The New Sexy in Media, Less May Finally Become More

LOS ANGELES, CA - JANUARY 14:  Detail of jewelry worn by Kim Kardashian at the 16th annual Critics' Choice Movie Awards at th
LOS ANGELES, CA - JANUARY 14: Detail of jewelry worn by Kim Kardashian at the 16th annual Critics' Choice Movie Awards at the Hollywood Palladium on January 14, 2011 in Los Angeles, California. (Photo by Christopher Polk/Getty Images for VH1)

Once upon a time, many media years BKE (before the Kardashian Era) sexy was defined by absence. It was what you didn't see when you caught the glimpse of skin between the slits of the skirt that made it sexy. The lives of celebrities were sexy because you saw only a "sneak peek" of the good stuff and got to imagine the rest. Fictional dramas imagined how the one percent lived and it was the guessing -- along with the scheming -- that kept us hooked. The humble email, the earliest ripple of the social media tsunami, was sexy because it may or may not have been there. Sometimes you clicked and "got mail;" sometimes not so much. Over all, there was just a little less showing and as a result, what showed had impact.

We all know what has happened since. The era of the oversharing has descended upon us and bemoan it we may but turn away we do not. And media, from social networking to network television, cannot be blamed for simply giving us what we want. Suddenly we didn't get the lifestyles of the rich and famous; we got their whole lives and we got hot for more.

I'm not predicting an end to this anytime soon. We humans appear to have an endless appetite both for rubbernecking and for forgiving ourselves the guilty pleasure therein. Kim and Kanye will have a baby and we will watch that baby's first steps on our mobile devices, then tune in for the inevitable breakup and custody battle.

Still, there is reason to be hopeful that the new sexy in media will be just a little more discreet than the old, that it will take a cue from the unfiltered authenticity that is the best of this new nakedness and add just enough dignity to give it real impact. It will learn -- just to put this in the starkest and most tangible terms -- to provide content that speaks to us enough as individuals to subscribe to it behind a pay wall rather than settle for what drifts toward us for free.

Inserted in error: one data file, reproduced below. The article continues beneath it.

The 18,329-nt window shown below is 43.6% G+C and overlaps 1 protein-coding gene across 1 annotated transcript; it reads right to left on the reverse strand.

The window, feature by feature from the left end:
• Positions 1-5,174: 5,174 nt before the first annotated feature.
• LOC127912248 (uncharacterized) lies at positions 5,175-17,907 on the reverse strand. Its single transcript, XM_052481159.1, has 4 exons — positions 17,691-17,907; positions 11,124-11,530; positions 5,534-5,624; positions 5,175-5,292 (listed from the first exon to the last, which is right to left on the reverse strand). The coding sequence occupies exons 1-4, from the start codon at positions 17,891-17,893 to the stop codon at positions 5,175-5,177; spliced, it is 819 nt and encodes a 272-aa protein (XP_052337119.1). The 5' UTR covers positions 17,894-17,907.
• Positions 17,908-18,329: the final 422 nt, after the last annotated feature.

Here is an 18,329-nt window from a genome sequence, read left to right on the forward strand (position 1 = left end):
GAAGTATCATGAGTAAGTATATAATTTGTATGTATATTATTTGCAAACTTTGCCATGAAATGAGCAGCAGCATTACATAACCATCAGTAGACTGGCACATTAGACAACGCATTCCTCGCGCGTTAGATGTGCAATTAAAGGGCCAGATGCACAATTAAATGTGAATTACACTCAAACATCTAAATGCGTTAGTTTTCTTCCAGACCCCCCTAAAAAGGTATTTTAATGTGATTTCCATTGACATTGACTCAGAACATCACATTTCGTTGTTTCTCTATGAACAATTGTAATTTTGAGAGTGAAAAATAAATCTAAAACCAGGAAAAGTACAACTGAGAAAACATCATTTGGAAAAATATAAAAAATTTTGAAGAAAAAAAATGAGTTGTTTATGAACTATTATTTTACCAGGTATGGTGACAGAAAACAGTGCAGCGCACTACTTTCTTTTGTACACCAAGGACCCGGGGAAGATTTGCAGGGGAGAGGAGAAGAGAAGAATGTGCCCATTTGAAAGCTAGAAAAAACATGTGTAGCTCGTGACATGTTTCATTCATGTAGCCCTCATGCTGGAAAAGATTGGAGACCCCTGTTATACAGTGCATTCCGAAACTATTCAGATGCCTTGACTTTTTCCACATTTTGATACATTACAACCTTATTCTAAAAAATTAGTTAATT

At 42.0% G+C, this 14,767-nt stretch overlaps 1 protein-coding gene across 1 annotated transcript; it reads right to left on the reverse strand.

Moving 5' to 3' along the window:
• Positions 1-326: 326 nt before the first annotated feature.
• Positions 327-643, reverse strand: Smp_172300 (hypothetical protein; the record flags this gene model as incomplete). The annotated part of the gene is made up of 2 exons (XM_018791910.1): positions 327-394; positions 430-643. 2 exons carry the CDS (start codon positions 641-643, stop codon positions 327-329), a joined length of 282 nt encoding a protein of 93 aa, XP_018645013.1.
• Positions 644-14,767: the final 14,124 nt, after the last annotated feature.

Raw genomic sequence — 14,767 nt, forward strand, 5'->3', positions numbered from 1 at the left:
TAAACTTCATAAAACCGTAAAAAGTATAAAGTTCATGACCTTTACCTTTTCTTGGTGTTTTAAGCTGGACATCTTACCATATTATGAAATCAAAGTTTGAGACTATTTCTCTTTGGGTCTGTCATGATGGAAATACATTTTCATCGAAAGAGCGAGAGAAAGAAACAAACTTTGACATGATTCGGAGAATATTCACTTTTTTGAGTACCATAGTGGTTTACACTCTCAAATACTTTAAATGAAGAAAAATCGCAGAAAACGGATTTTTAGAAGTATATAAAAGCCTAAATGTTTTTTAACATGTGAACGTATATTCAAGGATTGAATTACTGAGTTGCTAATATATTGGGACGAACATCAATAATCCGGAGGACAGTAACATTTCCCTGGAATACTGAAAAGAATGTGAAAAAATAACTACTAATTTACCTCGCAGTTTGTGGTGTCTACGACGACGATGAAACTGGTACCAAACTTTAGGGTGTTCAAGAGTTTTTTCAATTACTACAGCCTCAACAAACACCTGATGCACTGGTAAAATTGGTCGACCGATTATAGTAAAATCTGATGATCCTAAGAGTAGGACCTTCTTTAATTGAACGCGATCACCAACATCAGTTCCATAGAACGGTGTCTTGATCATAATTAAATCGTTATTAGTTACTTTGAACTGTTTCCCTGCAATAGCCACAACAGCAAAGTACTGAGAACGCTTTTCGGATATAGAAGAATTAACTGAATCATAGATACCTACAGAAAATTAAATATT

Witness, for example, the very real disgust when reality star Brandi Glanville showed up at the Oscars wearing, essentially, pasties. Now compare that to the reaction to various Jennifer Lopez get ups from Oscars past. Was the dress really that much worse, or is it just that we are getting a little tired of seeing so much of everyone's everything all the time? Or perhaps, is it simply no longer sexy to mine your pain for fame? That not-quite-authentic note is the proverbial ad before the YouTube video -- you have to really, really want to see what's on the other end to wait for it, and the vast majority of us just don't.

Or consider the peak of interest in Pinterest as a way of expressing ourselves on social media. For some of us, our Pins are no more than a virtual shopping list it's true, but for most, they are far more. What we Pin defines us as surely as what we choose to post on Facebook but less obviously so. We show, rather than tell. We hide behind a veil of stuff we like, rather than blatantly "like" it with a thumbs up. In doing so we are asking our followers to think a little bit more about what we are saying instead of just, well, saying it. We ask our followers to participate and we have an authentic, if silent, conversation with them. It's not the end of reality TV or anything but it's a little sexier to show who you want to be, rather than tell.

Then of course there is the new, virtually sexless version of "90210," set in post-war London and cast with lords and ladies clad and covered like no one in prime time in recent years. There is sex in Downton of course. But it takes place in loaded glances across the table and lowered lashes in the drawing room private. It feels authentic because we get to imagine it, and we can't get enough of it.

Nor can we get enough of Twitter, a short-form communication that by its very brevity leaves something to the imagination. We could be saying the same thing by this time next year about Vine, the video sharing platform offering media so brief it is barely a whisper, a hint of what could be to come, an authentic glimpse in time that sparks action, reaction.

None of this on its own adds up to a sea change of course. There has been no watershed moment when America collectively turned its back on The Real Housewives and their fake breasts. But like everything else, sexy goes in cycles and -- to paraphrase Jennifer Lawrence's character in this year's sexiest albeit sexless movie -- "If it's me, reading the signs ...." I think they are going to get a lot less explicit soon.

And that's good, sexy news for everyone who is heartily sick of what has passed for media lately, which I imagine is a lot of us. We have fought through the inferno of the false, the fake intimacy, the fake true confessions but we have taken from it valuable lessons about real intimacy that the media can now use to present news in a way that feels like it matters and entertainment that makes us want to think, not just watch. We can present real, important stuff -- be it fiction or news -- in ways that attract the rubberneck in us all but hold on to the real person, with real interests, underneath.

That's the kind of media that lasts, the kind that has impact, takes action, even -- gasp -- pays for access. It's sexy but it's also, dare I say, smart.